By Renita Young
SPRINGFIELD, Ill., March 7 (Reuters) - The Illinois House of Representatives on Thursday took the first small step of the year toward pension reform, voting to cap annual pensions to retired workers to end abuses resulting in payments exceeding $100,000 a year to some people.
But two more sweeping reforms were soundly defeated as lawmakers struggled to piece together a package to restore to financial health the nation’s worst funded state pension systems.
After weeks of delay, debate and rejection of reforms to the nation’s worst-funded state pension systems, the House voted 65 to 7 for the cap on pensions. It would put a ceiling on the salaries used to calculate pensions for retired state workers to what is called the Social Security wage base, now at $113,700, adjusted annually for inflation.
The move was a test vote called by powerful House Speaker Michael Madigan to gauge support for individual parts of pension reform. He hopes to use specific votes to determine which measures have enough support to be part of a comprehensive package.
Lawmakers rejected by a vote of 67 to 2 a proposal to freeze cost-of-living increases for retired workers for 10 years. Retired state workers now get automatic, compounded 3 percent benefit increases annually.
They also rejected a proposal, 47 to 11, that would require public sector workers to contribute 2 percent more toward the cost of their pensions, followed by another 2 percent the next year. Public sector unions have offered to increase their contribution by 2 percent but have not offered a second increase of 2 percent.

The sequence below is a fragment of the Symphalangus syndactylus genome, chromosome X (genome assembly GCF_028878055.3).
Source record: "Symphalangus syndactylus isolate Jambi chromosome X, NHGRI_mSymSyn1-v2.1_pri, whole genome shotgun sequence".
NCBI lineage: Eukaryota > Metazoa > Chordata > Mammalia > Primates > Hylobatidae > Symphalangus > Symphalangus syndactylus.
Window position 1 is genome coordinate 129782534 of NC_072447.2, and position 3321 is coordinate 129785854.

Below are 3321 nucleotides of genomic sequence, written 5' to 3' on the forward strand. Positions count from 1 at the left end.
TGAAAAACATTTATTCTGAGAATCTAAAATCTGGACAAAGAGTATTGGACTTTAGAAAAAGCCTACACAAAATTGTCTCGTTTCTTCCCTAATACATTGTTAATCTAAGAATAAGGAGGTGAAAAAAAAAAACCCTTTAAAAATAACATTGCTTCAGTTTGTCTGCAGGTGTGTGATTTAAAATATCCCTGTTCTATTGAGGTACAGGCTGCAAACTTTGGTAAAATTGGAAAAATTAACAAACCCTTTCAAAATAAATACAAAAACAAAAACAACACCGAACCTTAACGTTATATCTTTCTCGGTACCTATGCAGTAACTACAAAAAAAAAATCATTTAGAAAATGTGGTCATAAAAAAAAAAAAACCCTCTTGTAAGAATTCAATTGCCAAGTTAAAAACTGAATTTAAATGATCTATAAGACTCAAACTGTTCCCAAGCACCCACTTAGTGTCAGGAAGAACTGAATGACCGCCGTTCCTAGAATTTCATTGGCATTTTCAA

Minority Republicans boycotted the vote, as they did last week on other pension proposals, saying the process of considering the measure was a charade engineered by majority Democrats led by House Speaker Michael Madigan.
Supporters said the measure would save $632 million in fiscal year 2014 starting July 1, which is small compared with a system of state pensions that is $96.8 billion short of full funding. The Illinois system is 39 percent funded, compared with the 80 percent considered healthy.
The approval gave hope to some lawmakers that wider reforms can eventually be agreed to.
“I think it demonstrates that the process that we’re going through, we don’t have to be so cynical about it, it can get us to a solution,” said Democratic Representative Elaine Nekritz, a leader in pushing for pension changes.
Illinois, with the lowest debt rating among the states analyzed by major agencies Moody’s Investors Service and Standard & Poor‘s, faces a fiscal crisis. The state budget has been balanced only by putting off the payment of some $9.3 billion in bills to vendors with the state as of the end of 2012.
The cost of annual payments to the pension systems for state and local government workers has ballooned to a projected $6 billion in 2014, consuming nearly one of every five dollars of the operating budget.
Illinois legislators have been unable to pass reforms, in part because public sector unions are major political and financial backers of the ruling Democratic Party. Democrats have a supermajority in the legislature but there have been some efforts to work on a bipartisan solution.
Last week, the Illinois House soundly rejected harsh pension measures proposed by Madigan that would have eliminated annual cost of living increases for retired workers, increased the retirement age to 67 and forced workers to contribute 5 percent more to the cost of their pensions.
Democratic Governor Pat Quinn, during his annual budget speech on Wednesday, pleaded with the legislature to act quickly on pension reform.